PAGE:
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Author: CycleFree

A Dismal Spectacle

A Dismal Spectacle

35 years ago – 14 February 1989 – Khomeini’s fatwa against Salman Rushdie was issued. A foreign leader instructed members of his religion world-wide to murder him because he had written a book which that leader claimed insulted his religion. After the initial outrage, some Labour politicians started rowing back, claiming that the reaction of Muslims here who supported the fatwa was understandable. It was an unprincipled, craven stance influenced by a desire not to offend Labour voters. Threatening the…

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QUESTIONS THE BUSINESS SELECT COMMITTEE SHOULD BE ASKING

QUESTIONS THE BUSINESS SELECT COMMITTEE SHOULD BE ASKING

Of the sloping-shouldered former Post Office Chairman, Henry Staunton, whose interview is the lead story in today’s Sunday Times. There is much of interest in it, but this detail stuck out: “Early on, I was told by a fairly senior person to stall on spending on compensation and on the replacement of Horizon, and to limp, in quotation marks – I did a file note on it – limp into the election,” he said. “It was not an anti-postmaster thing, it was just…

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Conflicts of interest

Conflicts of interest

At the heart of most scandals is a conflict of interest, often more than one, which has been allowed to develop, not mitigated or managed, or simply ignored. Being able to recognise these is essential to good public administration. It is essential to good legislation (a header could be written about the policy corruption inherent in governments funding lobby groups to promote policies the government wants, then consulting with only these groups who, unsurprisingly, agree wholeheartedly with the policies suggested….

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Hobson’s Choice? The Subpostmaster issue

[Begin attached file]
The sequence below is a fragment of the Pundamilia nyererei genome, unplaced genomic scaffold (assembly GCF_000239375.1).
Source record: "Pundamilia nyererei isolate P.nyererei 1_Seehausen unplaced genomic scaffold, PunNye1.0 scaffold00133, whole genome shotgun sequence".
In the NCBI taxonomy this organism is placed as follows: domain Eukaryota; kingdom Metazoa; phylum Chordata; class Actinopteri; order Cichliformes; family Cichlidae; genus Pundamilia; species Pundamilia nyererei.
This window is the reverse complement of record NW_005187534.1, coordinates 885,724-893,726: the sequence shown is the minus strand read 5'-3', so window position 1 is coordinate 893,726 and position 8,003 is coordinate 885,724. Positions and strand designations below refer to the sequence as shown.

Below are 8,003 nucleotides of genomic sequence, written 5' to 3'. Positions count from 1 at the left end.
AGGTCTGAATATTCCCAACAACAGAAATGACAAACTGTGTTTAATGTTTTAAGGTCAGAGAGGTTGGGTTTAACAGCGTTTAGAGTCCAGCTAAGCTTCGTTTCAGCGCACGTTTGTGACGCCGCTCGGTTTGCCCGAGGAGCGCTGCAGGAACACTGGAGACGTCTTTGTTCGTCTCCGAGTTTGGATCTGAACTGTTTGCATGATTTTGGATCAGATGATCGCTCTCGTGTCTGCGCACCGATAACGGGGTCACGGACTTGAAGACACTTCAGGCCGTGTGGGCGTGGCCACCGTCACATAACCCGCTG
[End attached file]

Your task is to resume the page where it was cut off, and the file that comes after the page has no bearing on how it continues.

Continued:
Hobson’s Choice? The Subpostmaster issue

The announcement of a law to overturn the subpostmasters’ convictions has provoked some concern amongst m’learned friends, on constitutional grounds. Are these valid? Why is the government in this position? The dilemma: if every convicted subpostmaster in the last 25 years applied to the Criminal Cases Review Commission (“CCRC“) to have their convictions reviewed and referred to the Court of Appeal, even if they started tomorrow, it would taken an inordinately long time to deal with them, even if the…

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Hubris took on the law. And the law won.

Hubris took on the law. And the law won.

The judgment It wasn’t even close. Every argument of the Scottish government was rejected by Lady Haldane. The S.35 judgment should have come as no surprise. Despite the much touted claims that the GRR Bill had been carefully considered and consulted on over many years, in reality the SNP and Greens had refused to acknowledge or engage with the very many feminist groups raising objections and concerns and evidence of problems. It consulted only with lobby groups they funded (£900,000…

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Women Beware Women

Women Beware Women

Lady Haldane will issue her judgment on the Scottish government’s challenge to Westminster’s S.35 Order on the GRR Bill at ca. midday Friday. It will be the first on how far, if at all, Westminster can limit the Scottish government’s devolved legislative powers. It will also have implications for the Equality Act and how trans rights affect women’s rights. That there is a clash between them has not been in doubt since the High Court’s July 2021 decision on women’s…

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What did Parliament do?

What did Parliament do?

It was not the Commission which changed the law allowing the Post Office to prosecute subpostmasters on the basis of flawed unreliable evidence. But MPs. Parliamentary scrutiny should mean something, shouldn’t it? Let’s see what it actually meant here. How did MPs discharge their function? Many are lawyers. One of the much touted benefits is meant to be that they can properly scrutinise such legislation and understand its implications. MPs also get expenses to pay for researchers.  Did they ask…

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How was this sausage made?

How was this sausage made?

What was the one development without which the Post Office scandal could not have happened? In a bitter irony, tinkering with a law enacted following a serious miscarriage of justice – the Confait case – the Inquiry report (yes, another one!) is here) enabled what is now the worst miscarriage of justice in English history. The law is the Police and Criminal Evidence Act 1984 (“PACE”); the tinkering is to S.69 – its removal and replacement by – well, nothing. …

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